It’s a Fentanyl Crisis: Pills areYesterday’s News
It’s been previously reported that the opioid epidemic is changing and shifting. While it all started with painkillers like OxyContin and Vicodin, it quickly shifted to heroin and then to fentanyl. The issue with fentanyl seemed to grow slowly then exploded. While addicts started to overdose here and there, it picked up steam rather quickly and turned into a monstrous epidemic, damaging families permanently. While new opioid addicts are still created on a daily basis and lives are lost just as frequently, the overall opioid crisis has morphed from a painkiller crisis, to a heroin crisis, to what’s now being considered a fentanyl crisis and our society has surely paid the price for dancing with the devil.
Last year’s body count from opioid overdoses was a highest-ever statistic which was directly linked to an increase of illicit fentanyl ravaging city streets. While years ago, the main cause of death was painkillers and heroin, fentanyl is now largely to blame. Prescriptions for painkillers has been cracked down on in most states, causing the black-market supply to dry up. At the same time, less and less heroin is being found because fentanyl is a much cheaper alternative and widens the profit margin for drug dealers. They can sell a bag of fentanyl for the same price as a bag of heroin and no one is the wiser. Fentanyl was actually implicated in 60% of the opioid-related overdose deaths in the United States in 2017 and the projection for 2018 is looking dismal, at best.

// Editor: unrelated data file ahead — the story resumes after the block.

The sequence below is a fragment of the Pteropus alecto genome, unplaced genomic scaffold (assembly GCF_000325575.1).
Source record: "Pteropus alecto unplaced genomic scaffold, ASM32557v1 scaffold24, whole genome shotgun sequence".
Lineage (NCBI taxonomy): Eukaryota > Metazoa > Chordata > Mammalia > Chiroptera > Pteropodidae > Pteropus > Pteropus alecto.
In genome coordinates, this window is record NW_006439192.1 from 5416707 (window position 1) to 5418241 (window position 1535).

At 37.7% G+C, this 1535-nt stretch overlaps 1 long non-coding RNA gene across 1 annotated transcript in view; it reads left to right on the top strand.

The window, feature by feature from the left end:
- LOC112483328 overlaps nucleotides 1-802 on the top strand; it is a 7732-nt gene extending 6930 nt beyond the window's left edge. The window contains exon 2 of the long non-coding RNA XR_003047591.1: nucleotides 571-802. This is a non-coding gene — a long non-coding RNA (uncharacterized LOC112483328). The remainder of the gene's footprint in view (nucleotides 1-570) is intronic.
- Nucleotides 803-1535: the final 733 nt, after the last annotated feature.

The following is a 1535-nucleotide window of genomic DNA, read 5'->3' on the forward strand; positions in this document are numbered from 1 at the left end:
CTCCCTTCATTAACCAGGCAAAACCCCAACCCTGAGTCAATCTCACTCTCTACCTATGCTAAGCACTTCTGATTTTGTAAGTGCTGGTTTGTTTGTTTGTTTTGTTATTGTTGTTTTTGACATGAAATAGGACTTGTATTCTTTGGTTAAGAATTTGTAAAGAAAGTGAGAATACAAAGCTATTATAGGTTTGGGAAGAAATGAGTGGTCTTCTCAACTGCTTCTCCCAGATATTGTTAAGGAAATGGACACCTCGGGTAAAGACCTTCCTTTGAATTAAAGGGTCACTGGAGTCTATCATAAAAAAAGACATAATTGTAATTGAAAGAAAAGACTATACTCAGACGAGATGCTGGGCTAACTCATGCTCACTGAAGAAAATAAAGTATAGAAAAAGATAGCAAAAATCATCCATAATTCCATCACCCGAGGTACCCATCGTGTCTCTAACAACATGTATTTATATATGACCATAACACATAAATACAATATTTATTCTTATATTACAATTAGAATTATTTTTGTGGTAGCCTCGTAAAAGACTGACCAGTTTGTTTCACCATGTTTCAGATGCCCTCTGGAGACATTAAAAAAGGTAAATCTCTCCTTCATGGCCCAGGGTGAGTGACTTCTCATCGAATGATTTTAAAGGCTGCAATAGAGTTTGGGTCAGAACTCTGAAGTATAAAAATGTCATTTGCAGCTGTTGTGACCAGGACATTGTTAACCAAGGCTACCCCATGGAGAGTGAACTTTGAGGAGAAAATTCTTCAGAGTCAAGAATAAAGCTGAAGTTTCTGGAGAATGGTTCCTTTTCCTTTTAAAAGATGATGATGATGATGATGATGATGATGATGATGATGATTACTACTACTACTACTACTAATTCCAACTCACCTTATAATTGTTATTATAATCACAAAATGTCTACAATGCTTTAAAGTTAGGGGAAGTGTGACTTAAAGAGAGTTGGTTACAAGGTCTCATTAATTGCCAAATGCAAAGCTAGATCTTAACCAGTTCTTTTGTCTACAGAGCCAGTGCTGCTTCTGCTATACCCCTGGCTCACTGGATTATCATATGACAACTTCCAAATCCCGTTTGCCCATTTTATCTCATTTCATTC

Most of the street-bought fentanyl is being created in Chinese laboratories and imported by drug dealers and cartel members. Years ago, when Obama was in office, our government tried to get the Chinese’s cooperation with shutting down the constant shipping of fentanyl and more recently, we enhanced the country’s ability to detect drug shipments but to no avail. Fentanyl still sneaks by the thousands upon thousands of mail and packages coming and going on a daily basis.
The demand for fentanyl is higher than ever before in history and that side of the whole problem should be looked at. While illegal shipments of the drug doesn’t make things any easier, we have to cut down on the fact that a lot of people actually want fentanyl, as ridiculous and crazy as that sounds. So far, it seems like a lot of effort has been put into shutting down the supply of fentanyl but what about handling the demand for it? Incarceration or punishment surely isn’t the answer to handle the end user but rather rehabilitation and helping a person figure out and handle their addiction once and for all. That seems like a more workable solution because surely more criminals and addicts polish their hustle while in jail or prison rather than finding recovery. It’s a multi-faceted problem that requires a multi-faceted approach and thus far, every attempt to handle the issue has been a day late and a dollar short.